Prized for over 4,000 years, the beauty of the apple-green hued gemstone peridot, beloved by Ancient Egyptians so much that the location of its fog-shrouded volcanic mines was a closely guarded secret.
Peridot, also known as the “volcanic gem,” is created by fire as it usually forms in rocks formed by volcanic activity. Peridot is occasionally discovered in meteorites that fall to Earth, but this is rare and rarer still to find such gems made available in jewelry. Peridot has captured the attention of people for thousands of years, regardless of the source, whether it is caused in the fiery depths or in rocks from another world.
This stone has distinguishing characteristics. One of them is that light has no effect on its radiant green colour of this gemstone. As a result, the gem has been dubbed “gem of the sun” or “emerald of the evening.” These gems were frequently mined at night in ancient Egypt because they were easy to find even in low light.
According to legend, royal patrols that patrolled the entire island were to execute trespassers while protecting miners from thieves. The miners would gather the gems for the Pharaoh’s burial treasury at all hours of the day and night, as the peridot crystals were said to radiate in the darkness of night by the light of the lamps they carried. The miners would mark the location where they saw the glowing gems and return the next morning to retrieve them.
The Romans dubbed it “evening’s emerald” because, unlike deep-green emeralds, Peridot’s rich citrus tones remain consistent even when illuminated by candlelight. Europeans adorned cathedrals with fine Peridot stones during the Middle Ages. Peridot is thought to have originated in Ancient Egypt on the Red Sea volcanic island of Zebargad. After the fall of the Egyptian empire, the island was lost to antiquity and was only rediscovered in 1906. Peridot deposits in Zebargad have since been depleted.
Peridot can now be found primarily in the United States, Myanmar, Pakistan, and the Himalayas. In Hawaii, trace amounts of peridot have also been discovered; tiny grains of Peridot, mixed with sand, line the beaches but these are too small to cut. To Hawaiians, they represent Pele’s, the goddess of fire’s, tears.
Historically Popular with Royals
The peridot stone’s popularity skyrocketed in the mid-1800s. It was most popular during the Edwardian and Victorian eras, when vibrant jewels with colourful gemstones were considered fashionable. The Edwardian era was named after Edward VII of England, who declared peridots to be his favourite gemstone. While he only ruled for nine years, the peridot’s popularity lasted well into the twentieth century.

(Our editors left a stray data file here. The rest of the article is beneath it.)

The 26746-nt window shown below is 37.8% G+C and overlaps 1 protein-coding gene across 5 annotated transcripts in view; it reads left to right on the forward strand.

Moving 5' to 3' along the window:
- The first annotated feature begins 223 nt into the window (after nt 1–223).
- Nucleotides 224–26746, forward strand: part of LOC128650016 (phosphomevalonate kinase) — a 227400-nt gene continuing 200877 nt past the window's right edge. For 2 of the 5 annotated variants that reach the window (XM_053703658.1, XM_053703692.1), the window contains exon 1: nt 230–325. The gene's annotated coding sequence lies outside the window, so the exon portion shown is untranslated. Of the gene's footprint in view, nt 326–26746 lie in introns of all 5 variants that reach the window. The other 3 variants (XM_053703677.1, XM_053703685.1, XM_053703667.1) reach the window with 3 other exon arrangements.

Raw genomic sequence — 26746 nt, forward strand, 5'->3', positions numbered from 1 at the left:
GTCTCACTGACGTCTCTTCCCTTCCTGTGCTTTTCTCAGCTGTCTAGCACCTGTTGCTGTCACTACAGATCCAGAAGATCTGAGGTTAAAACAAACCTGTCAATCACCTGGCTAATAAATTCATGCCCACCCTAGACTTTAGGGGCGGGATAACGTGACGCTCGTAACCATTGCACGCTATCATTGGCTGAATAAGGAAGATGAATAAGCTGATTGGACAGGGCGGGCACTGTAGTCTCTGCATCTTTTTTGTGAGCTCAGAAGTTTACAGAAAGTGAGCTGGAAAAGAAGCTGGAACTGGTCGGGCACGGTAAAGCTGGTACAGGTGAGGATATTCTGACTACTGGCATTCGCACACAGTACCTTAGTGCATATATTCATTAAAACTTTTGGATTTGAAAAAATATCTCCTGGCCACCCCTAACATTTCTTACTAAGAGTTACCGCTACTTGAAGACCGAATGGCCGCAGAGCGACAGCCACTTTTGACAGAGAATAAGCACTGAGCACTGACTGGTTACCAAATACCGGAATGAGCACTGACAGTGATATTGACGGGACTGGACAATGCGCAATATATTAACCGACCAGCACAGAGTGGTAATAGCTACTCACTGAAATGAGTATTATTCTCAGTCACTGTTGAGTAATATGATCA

Traditional Use ad Metaphysical Properties of Peridot
Peridot is said to emit a positive energy and channels abundance and love. Peridot is known as the birthstone for August and is the traditional anniversary gem gift for 16th wedding anniversaries. The metaphysical properties of this stone represent clarity of thought and light and its bright sparkle was thought to ward off evil during the night in ancient times. Peridot, also known as the stone of compassion and is thought to bring good health, restful sleep, and peace to relationships by balancing emotions and the mind. This welcoming bright green stone has an uncanny ability to inspire eloquence and creativity, as well as delight and good cheer. It attracts love and soothes anger by renewing all things.
Availability and Prized Pieces
While this stone is by no means rare, Peridot from Zebirget, Egypt, is the largest and most expensive. It weighs 62.35 grammes and has a carat weight of 311.78. It is now on display at the Smithsonian Institution in Washington, D.C. Another magnificent piece is the 192.75-carat peridot from the Russian Diamond Treasury.
About the Stone and Selection
Peridot has a Moh’s hardness of 6.5 – 7, indicating that it is a relatively soft gemstone that is best suited for earrings, pins, and pendants. Because Peridot is abundant and frequently large in size, fine peridot jewellery can be found in nearly every shape and size imaginable. Peridot’s versatility makes it an excellent choice for any collection when fashioned into carved beads, suites, fantasy cuts, or cabochons.
Perfect for Statement Pieces
This classic stone makes a statement elegantly and be used in fashion jewelry pieces. Furthermore, because Peridot is cut in a variety of shapes and sizes, designers frequently construct a piece around a spectacular Peridot rather than placing a Peridot in a pre-manufactured setting. Thanks to increased use of this stone by modern jewelry designers, Peridot is featuring more in fine jewelry design.
Caring for Peridot Stones
While Peridot has a strong and stately appearance, its hardness and sensitivity to temperature necessitate special care. Peridot rings last longer when worn as a fashion wardrobe accessory rather than as an everyday piece of jewellery. Furthermore, sudden and dramatic temperature changes can harm Peridot. To clean Peridot jewellery at home, soak it in a solution of warm water and mild dish detergent for a few minutes. Clean around the setting with a soft brush to restore the gem’s lustre. Never use ultrasonic or steam cleaning on Peridot, as these methods can easily damage the gemstone.